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Quote:
Original post by Servant of the Lord
Quote:
Original post by Kylotan
No. A Uint8, Uint16, etc is not 'an int' in C++ terms. Unless they are a typedef for 'int', they can't be safely used interchangeably where an int is called for.

Aside from their the amount of memory they take, their minimum/maximum limits, and their unsigned nature, what is different about them?


You don't think those 3 factors make them different enough? They're completely different types, which just happen to have well-defined conversions between them for the most part. The annotations aren't just hints.

If you pass a pointer to an 8-bit variable (eg. uint8) and attempt to treat it as a 32-bit variable (eg. int, on most systems), then when you write into it you're trashing memory that exists outside of that variable.

Quote:
Obviously you can't pass a negative 'int' to a unsigned 'Uint', as you'd either get a 0 or possibly loop around to a really high number, but for positive ints it'd work fine, unless you go over the limit, and in the OP's case, SDL is returning positive ints instead of positive Uint16s.


No: if you attempt to write a 32 bit representation of the number 3 into an 8 bit slot, you are likely to run into problems, such as corrupt variables or even crashes.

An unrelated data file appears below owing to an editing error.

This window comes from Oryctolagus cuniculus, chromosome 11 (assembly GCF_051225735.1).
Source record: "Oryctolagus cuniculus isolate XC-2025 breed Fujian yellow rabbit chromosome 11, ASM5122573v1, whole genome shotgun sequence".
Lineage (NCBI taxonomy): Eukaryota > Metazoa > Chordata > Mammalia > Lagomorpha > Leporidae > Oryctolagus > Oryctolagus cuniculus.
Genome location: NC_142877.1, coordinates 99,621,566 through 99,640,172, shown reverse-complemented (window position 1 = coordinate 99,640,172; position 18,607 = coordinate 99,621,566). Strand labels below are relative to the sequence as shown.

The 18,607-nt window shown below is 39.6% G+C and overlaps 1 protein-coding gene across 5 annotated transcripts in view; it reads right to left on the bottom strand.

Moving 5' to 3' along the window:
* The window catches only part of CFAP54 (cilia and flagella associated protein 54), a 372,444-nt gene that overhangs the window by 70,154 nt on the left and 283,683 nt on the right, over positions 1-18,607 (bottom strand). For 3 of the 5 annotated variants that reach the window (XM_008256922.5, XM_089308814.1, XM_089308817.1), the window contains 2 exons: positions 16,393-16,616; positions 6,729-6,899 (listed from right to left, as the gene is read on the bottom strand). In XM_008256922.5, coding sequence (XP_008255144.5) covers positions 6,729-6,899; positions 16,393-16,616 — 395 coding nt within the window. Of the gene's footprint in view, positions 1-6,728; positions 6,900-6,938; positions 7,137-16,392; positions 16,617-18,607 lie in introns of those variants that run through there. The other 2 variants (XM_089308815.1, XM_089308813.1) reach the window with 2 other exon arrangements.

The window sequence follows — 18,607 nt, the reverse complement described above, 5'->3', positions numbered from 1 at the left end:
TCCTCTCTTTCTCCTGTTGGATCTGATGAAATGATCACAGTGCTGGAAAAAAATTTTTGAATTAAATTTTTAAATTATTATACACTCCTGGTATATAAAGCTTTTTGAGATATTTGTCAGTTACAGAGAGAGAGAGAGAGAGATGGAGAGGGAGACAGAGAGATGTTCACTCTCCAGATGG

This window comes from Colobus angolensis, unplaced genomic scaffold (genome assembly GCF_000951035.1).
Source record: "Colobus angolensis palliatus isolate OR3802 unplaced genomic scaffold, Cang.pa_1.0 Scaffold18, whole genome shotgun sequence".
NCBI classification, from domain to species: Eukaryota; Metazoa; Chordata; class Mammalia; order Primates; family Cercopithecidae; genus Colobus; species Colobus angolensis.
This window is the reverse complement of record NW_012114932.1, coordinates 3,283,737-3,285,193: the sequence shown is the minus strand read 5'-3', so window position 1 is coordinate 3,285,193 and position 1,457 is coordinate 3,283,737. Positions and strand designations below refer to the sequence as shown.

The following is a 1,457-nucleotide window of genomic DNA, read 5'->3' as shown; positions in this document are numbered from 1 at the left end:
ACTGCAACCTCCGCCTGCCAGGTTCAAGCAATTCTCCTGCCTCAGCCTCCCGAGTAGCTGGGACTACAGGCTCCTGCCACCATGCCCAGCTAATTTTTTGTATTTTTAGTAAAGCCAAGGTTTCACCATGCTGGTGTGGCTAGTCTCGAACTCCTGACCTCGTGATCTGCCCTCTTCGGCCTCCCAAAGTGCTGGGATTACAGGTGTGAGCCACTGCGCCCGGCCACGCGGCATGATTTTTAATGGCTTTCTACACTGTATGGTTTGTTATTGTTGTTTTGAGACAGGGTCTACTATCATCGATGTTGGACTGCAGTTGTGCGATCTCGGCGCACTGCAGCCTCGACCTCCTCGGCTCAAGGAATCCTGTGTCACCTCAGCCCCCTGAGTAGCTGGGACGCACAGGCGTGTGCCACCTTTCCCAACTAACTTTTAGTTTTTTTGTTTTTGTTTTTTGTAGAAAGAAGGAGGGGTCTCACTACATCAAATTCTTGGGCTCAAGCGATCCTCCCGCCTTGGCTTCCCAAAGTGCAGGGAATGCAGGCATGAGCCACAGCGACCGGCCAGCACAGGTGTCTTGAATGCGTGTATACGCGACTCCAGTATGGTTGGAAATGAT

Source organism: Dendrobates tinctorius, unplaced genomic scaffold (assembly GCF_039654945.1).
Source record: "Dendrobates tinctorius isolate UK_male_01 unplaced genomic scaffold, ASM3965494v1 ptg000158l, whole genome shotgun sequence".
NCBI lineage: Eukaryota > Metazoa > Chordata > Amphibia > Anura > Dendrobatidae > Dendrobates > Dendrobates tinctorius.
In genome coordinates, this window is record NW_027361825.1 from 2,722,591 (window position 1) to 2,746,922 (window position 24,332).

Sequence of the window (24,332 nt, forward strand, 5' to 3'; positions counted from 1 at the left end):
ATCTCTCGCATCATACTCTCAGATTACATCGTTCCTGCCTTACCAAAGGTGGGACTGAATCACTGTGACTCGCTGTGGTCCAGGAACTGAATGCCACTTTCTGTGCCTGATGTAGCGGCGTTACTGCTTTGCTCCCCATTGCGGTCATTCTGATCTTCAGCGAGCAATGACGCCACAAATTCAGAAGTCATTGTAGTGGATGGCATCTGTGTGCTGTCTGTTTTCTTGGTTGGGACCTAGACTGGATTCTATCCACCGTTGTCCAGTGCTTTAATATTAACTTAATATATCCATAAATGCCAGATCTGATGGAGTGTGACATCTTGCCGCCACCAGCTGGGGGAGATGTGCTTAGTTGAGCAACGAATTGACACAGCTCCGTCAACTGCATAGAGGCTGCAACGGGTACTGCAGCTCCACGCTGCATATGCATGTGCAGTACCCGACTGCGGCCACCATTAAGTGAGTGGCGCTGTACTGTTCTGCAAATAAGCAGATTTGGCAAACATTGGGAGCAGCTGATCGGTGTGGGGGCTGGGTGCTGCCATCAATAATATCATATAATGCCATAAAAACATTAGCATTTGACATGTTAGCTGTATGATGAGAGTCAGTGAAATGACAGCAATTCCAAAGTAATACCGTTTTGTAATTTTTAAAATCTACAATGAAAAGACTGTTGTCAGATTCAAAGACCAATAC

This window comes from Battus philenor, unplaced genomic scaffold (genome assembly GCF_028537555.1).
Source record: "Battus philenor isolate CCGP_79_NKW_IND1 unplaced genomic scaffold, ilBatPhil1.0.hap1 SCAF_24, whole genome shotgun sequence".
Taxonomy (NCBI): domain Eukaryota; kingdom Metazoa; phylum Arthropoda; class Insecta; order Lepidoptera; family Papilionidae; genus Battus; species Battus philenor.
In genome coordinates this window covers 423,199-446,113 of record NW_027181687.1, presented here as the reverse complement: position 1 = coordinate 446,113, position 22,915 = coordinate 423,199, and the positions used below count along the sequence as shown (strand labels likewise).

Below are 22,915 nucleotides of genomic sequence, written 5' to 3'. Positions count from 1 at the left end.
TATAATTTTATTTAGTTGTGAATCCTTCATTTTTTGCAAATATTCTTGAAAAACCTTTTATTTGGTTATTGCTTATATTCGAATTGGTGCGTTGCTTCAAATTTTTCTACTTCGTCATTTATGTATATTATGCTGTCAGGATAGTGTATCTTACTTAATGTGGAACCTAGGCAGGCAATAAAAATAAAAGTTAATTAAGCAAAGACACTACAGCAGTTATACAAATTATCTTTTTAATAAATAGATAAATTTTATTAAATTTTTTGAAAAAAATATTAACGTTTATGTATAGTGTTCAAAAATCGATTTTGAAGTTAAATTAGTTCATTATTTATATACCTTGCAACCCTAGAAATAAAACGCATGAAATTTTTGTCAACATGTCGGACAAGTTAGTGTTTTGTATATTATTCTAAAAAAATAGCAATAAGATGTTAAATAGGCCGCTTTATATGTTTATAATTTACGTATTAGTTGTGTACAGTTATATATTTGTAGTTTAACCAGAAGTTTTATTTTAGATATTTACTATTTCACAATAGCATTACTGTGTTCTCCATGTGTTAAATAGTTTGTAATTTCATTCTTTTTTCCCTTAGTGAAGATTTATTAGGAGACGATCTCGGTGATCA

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Quote:
Original post by Kylotan
If you pass a pointer to an 8-bit variable (eg. uint8) and attempt to treat it as a 32-bit variable (eg. int, on most systems), then when you write into it you're trashing memory that exists outside of that variable.

That's true, I wasn't thinking of pointers, and I can see what you mean. The pointer, if incremented by 32 bits, would skip 3 of the Uint8s, and only land on every fourth one. I wasn't thinking there.

Quote:
Quote:
Obviously you can't pass a negative 'int' to a unsigned 'Uint', as you'd either get a 0 or possibly loop around to a really high number, but for positive ints it'd work fine, unless you go over the limit, and in the OP's case, SDL is returning positive ints instead of positive Uint16s.


No: if you attempt to write a 32 bit representation of the number 3 into an 8 bit slot, you are likely to run into problems, such as corrupt variables or even crashes.

If you manually write it, yes, but if you just convert it from one int type to another, it wouldn't crash, it'd just loop around, or else hit the maximum and stay there. AFAIK, it wouldn't even get corrupted with some unknown/almost-random number. Granted, I'm still new to all this(directly writing memory, pointer manipulation, dynamic memory allocation), but I'm fairly sure a simply overflowing one int with another won't cause problems:
Uint32 largeInt = 1234567;
Uint8 smallInt = largeInt;


'smallInt' should either be 256, or else 135. (135 = 1234567 % 256)

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Converting a large number to a small one won't be dangerous (just difficult to predict). But in the original context of the pointers, it's dangerous. It's not just about incrementing or decrementing the pointers - if you write a value into a int*, that will alter 4 bytes (on most platforms), even if you originally got that pointer from the address of a uint8 or uint16.